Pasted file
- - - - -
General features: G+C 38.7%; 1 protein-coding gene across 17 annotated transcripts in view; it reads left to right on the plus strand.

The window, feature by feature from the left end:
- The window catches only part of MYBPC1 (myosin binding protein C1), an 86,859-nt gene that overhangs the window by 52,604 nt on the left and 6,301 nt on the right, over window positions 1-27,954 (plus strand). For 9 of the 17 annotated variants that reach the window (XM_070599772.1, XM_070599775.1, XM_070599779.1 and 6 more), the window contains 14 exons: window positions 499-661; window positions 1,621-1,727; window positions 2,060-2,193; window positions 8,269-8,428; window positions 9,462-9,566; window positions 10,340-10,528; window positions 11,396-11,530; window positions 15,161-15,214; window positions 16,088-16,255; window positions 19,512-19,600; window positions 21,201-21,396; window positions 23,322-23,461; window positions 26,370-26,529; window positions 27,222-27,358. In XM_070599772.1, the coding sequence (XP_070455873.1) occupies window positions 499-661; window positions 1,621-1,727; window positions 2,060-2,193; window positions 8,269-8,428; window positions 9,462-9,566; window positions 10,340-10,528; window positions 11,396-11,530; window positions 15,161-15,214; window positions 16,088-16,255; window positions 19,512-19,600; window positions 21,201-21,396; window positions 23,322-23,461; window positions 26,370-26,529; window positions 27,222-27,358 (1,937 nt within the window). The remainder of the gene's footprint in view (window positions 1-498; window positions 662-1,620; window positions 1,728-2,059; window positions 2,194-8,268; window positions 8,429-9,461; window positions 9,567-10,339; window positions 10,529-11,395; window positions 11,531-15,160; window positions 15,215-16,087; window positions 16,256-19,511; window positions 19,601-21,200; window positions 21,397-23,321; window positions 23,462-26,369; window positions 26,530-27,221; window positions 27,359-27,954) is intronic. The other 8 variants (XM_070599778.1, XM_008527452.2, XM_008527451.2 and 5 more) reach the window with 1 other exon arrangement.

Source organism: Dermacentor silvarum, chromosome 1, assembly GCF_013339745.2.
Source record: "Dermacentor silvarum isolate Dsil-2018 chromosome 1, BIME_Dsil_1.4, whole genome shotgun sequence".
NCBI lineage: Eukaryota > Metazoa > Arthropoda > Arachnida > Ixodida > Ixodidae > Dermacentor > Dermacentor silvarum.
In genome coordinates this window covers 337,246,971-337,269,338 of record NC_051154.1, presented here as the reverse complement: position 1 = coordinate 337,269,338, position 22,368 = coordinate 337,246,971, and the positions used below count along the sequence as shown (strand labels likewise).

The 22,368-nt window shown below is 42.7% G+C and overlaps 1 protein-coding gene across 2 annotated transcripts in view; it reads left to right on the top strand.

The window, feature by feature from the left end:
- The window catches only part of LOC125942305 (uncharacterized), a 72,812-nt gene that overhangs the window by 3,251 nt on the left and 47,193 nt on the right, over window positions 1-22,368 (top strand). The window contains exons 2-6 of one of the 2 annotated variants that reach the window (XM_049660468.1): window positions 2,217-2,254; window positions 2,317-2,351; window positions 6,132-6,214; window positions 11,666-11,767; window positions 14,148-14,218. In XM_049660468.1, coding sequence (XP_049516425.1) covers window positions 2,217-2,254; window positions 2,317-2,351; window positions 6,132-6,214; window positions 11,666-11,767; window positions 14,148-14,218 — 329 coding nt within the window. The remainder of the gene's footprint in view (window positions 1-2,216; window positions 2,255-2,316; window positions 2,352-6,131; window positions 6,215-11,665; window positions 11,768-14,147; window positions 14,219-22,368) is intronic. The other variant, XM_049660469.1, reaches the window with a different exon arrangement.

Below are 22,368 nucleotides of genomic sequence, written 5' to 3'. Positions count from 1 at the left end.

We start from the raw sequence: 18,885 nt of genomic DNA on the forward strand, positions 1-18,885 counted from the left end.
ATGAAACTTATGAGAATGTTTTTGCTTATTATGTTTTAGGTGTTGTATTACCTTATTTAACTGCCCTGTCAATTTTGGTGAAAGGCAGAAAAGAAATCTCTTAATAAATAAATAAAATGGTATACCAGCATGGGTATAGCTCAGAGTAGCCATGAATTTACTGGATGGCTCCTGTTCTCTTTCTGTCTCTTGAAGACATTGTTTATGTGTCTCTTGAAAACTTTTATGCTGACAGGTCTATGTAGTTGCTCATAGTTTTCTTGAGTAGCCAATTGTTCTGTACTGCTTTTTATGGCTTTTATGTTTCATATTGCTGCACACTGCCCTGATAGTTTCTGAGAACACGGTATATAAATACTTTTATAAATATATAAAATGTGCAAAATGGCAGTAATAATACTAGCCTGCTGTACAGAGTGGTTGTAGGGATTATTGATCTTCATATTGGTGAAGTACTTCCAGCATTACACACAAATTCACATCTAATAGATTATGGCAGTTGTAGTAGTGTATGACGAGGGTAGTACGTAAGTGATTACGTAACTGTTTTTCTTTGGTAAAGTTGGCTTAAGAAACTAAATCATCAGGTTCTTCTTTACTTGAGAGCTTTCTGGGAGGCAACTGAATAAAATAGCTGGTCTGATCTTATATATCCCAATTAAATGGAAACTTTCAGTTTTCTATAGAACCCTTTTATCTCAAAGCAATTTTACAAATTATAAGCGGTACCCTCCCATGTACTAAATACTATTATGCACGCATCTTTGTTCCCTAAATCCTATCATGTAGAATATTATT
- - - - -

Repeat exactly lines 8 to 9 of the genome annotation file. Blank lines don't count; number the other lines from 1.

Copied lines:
The 22,368-nt window shown below is 42.7% G+C and overlaps 1 protein-coding gene across 2 annotated transcripts in view; it reads left to right on the top strand.

The window, feature by feature from the left end: